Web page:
The occurrence of more than one brain tumor in a single patient is not new, resulting from RT- or CT-induced neoplasms, syndromes or casual association. We report on the exceptional case of a 12-year-old boy harboring three different brain tumors with no definite correlation. The first MRI showed a medulloblastoma with signs of infratentorial and supratentorial tumor spreading, including a small frontal mass. Despite the good response to surgical and adjuvant treatment, the frontal mass remained unchanged and was excised, revealing a lipoastrocytoma. Finally, the possible local recurrence of the original medulloblastoma was a pilocytic astrocytoma with post-radiation alterations. Explanations of this very unusual association include radio-induced tumors, second tumors developing from remnants of medulloblastoma cancer stem cells, or the changing histology after adjuvant therapy.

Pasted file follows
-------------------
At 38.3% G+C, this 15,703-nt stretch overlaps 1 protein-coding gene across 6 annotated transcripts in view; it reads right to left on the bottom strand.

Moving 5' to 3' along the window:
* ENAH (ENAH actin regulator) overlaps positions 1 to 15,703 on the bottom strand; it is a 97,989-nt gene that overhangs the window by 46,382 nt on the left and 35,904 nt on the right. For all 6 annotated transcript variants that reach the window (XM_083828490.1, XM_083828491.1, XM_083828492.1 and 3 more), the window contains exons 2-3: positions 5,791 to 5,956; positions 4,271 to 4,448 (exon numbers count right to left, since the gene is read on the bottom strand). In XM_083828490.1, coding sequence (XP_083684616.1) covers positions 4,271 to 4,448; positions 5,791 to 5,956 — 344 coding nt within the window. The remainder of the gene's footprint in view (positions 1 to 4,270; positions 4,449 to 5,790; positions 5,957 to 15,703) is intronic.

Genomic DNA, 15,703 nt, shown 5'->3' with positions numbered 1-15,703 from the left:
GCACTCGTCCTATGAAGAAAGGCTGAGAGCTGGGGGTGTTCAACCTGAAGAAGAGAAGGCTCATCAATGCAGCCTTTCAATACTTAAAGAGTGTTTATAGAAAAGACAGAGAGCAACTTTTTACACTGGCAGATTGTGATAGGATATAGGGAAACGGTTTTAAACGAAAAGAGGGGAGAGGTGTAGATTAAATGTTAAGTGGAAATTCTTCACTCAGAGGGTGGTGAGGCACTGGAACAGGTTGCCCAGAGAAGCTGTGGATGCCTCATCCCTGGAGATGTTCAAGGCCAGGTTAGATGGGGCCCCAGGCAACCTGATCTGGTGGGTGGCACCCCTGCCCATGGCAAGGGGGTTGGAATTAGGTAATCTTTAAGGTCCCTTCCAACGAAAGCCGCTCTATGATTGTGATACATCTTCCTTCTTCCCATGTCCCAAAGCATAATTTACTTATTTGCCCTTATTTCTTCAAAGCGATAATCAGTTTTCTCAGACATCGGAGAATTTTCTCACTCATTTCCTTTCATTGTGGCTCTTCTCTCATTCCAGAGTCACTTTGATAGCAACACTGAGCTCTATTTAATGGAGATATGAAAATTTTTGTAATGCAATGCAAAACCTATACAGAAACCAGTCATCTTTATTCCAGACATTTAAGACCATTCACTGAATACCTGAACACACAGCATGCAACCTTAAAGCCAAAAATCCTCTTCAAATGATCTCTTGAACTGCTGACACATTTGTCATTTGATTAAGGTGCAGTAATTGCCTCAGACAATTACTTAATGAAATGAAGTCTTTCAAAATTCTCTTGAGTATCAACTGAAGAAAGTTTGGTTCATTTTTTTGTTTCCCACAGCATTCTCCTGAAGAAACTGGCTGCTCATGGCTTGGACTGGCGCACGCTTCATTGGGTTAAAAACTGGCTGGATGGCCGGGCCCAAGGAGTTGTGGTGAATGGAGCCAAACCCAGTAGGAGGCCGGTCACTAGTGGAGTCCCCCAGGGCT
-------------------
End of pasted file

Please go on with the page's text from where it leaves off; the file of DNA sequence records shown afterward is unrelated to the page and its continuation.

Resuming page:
ASJC Scopus subject areas
- Pathology and Forensic Medicine
- Clinical Neurology